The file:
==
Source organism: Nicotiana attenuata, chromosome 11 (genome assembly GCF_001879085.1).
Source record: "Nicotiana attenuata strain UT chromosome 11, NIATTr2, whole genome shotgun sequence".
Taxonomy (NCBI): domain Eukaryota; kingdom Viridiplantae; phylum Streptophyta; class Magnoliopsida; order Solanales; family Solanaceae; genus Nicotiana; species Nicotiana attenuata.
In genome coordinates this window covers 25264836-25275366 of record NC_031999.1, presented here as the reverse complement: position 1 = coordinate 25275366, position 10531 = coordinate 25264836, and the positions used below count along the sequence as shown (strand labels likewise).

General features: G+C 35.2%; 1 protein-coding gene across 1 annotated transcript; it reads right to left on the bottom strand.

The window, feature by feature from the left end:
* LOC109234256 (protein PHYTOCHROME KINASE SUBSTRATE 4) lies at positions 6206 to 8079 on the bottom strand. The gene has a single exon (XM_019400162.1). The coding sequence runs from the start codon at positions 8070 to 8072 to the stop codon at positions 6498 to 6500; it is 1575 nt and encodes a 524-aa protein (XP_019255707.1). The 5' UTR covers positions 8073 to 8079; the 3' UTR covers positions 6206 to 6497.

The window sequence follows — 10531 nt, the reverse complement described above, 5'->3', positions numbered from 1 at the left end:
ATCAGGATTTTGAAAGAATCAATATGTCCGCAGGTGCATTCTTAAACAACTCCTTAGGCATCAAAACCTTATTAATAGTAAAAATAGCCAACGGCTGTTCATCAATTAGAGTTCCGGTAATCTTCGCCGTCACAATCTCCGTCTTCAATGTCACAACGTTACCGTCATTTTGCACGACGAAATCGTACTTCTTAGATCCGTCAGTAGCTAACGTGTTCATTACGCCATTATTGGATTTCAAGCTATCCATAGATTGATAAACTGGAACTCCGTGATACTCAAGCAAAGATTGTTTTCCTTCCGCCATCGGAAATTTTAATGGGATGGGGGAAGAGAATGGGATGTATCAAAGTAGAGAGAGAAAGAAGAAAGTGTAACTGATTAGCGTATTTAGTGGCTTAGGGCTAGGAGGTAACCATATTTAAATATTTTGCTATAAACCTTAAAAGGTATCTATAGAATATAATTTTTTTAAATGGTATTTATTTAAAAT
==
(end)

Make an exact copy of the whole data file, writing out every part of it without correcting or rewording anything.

Source organism: Nicotiana attenuata, chromosome 11 (genome assembly GCF_001879085.1).
Source record: "Nicotiana attenuata strain UT chromosome 11, NIATTr2, whole genome shotgun sequence".
Taxonomy (NCBI): domain Eukaryota; kingdom Viridiplantae; phylum Streptophyta; class Magnoliopsida; order Solanales; family Solanaceae; genus Nicotiana; species Nicotiana attenuata.
In genome coordinates this window covers 25264836-25275366 of record NC_031999.1, presented here as the reverse complement: position 1 = coordinate 25275366, position 10531 = coordinate 25264836, and the positions used below count along the sequence as shown (strand labels likewise).

General features: G+C 35.2%; 1 protein-coding gene across 1 annotated transcript; it reads right to left on the bottom strand.

The window, feature by feature from the left end:
* LOC109234256 (protein PHYTOCHROME KINASE SUBSTRATE 4) lies at positions 6206 to 8079 on the bottom strand. The gene has a single exon (XM_019400162.1). The coding sequence runs from the start codon at positions 8070 to 8072 to the stop codon at positions 6498 to 6500; it is 1575 nt and encodes a 524-aa protein (XP_019255707.1). The 5' UTR covers positions 8073 to 8079; the 3' UTR covers positions 6206 to 6497.

The window sequence follows — 10531 nt, the reverse complement described above, 5'->3', positions numbered from 1 at the left end:
ATCAGGATTTTGAAAGAATCAATATGTCCGCAGGTGCATTCTTAAACAACTCCTTAGGCATCAAAACCTTATTAATAGTAAAAATAGCCAACGGCTGTTCATCAATTAGAGTTCCGGTAATCTTCGCCGTCACAATCTCCGTCTTCAATGTCACAACGTTACCGTCATTTTGCACGACGAAATCGTACTTCTTAGATCCGTCAGTAGCTAACGTGTTCATTACGCCATTATTGGATTTCAAGCTATCCATAGATTGATAAACTGGAACTCCGTGATACTCAAGCAAAGATTGTTTTCCTTCCGCCATCGGAAATTTTAATGGGATGGGGGAAGAGAATGGGATGTATCAAAGTAGAGAGAGAAAGAAGAAAGTGTAACTGATTAGCGTATTTAGTGGCTTAGGGCTAGGAGGTAACCATATTTAAATATTTTGCTATAAACCTTAAAAGGTATCTATAGAATATAATTTTTTTAAATGGTATTTATTTAAAAT